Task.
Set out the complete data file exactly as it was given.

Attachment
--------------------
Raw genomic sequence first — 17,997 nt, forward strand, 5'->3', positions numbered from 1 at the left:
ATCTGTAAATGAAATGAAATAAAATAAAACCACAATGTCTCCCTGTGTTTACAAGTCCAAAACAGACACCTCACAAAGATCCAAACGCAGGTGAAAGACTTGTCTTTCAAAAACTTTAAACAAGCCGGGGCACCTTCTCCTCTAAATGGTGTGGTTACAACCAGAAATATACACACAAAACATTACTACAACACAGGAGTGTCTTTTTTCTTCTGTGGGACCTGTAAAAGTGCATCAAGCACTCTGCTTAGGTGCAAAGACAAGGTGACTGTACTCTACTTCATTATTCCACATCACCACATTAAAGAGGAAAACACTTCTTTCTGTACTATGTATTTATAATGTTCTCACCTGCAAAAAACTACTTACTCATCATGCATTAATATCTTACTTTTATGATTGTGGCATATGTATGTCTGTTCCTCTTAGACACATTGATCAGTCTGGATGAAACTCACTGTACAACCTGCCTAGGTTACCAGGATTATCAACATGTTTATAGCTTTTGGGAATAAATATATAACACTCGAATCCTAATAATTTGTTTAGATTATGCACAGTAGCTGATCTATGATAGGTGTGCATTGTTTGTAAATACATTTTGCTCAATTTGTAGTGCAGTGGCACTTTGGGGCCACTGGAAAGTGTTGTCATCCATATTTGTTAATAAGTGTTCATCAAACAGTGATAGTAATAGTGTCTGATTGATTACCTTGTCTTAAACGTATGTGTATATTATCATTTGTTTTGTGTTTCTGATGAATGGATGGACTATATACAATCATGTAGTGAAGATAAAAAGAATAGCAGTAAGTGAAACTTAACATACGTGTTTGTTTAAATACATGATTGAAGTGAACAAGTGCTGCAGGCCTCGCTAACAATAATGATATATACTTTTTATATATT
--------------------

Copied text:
Raw genomic sequence first — 17,997 nt, forward strand, 5'->3', positions numbered from 1 at the left:
ATCTGTAAATGAAATGAAATAAAATAAAACCACAATGTCTCCCTGTGTTTACAAGTCCAAAACAGACACCTCACAAAGATCCAAACGCAGGTGAAAGACTTGTCTTTCAAAAACTTTAAACAAGCCGGGGCACCTTCTCCTCTAAATGGTGTGGTTACAACCAGAAATATACACACAAAACATTACTACAACACAGGAGTGTCTTTTTTCTTCTGTGGGACCTGTAAAAGTGCATCAAGCACTCTGCTTAGGTGCAAAGACAAGGTGACTGTACTCTACTTCATTATTCCACATCACCACATTAAAGAGGAAAACACTTCTTTCTGTACTATGTATTTATAATGTTCTCACCTGCAAAAAACTACTTACTCATCATGCATTAATATCTTACTTTTATGATTGTGGCATATGTATGTCTGTTCCTCTTAGACACATTGATCAGTCTGGATGAAACTCACTGTACAACCTGCCTAGGTTACCAGGATTATCAACATGTTTATAGCTTTTGGGAATAAATATATAACACTCGAATCCTAATAATTTGTTTAGATTATGCACAGTAGCTGATCTATGATAGGTGTGCATTGTTTGTAAATACATTTTGCTCAATTTGTAGTGCAGTGGCACTTTGGGGCCACTGGAAAGTGTTGTCATCCATATTTGTTAATAAGTGTTCATCAAACAGTGATAGTAATAGTGTCTGATTGATTACCTTGTCTTAAACGTATGTGTATATTATCATTTGTTTTGTGTTTCTGATGAATGGATGGACTATATACAATCATGTAGTGAAGATAAAAAGAATAGCAGTAAGTGAAACTTAACATACGTGTTTGTTTAAATACATGATTGAAGTGAACAAGTGCTGCAGGCCTCGCTAACAATAATGATATATACTTTTTATATATT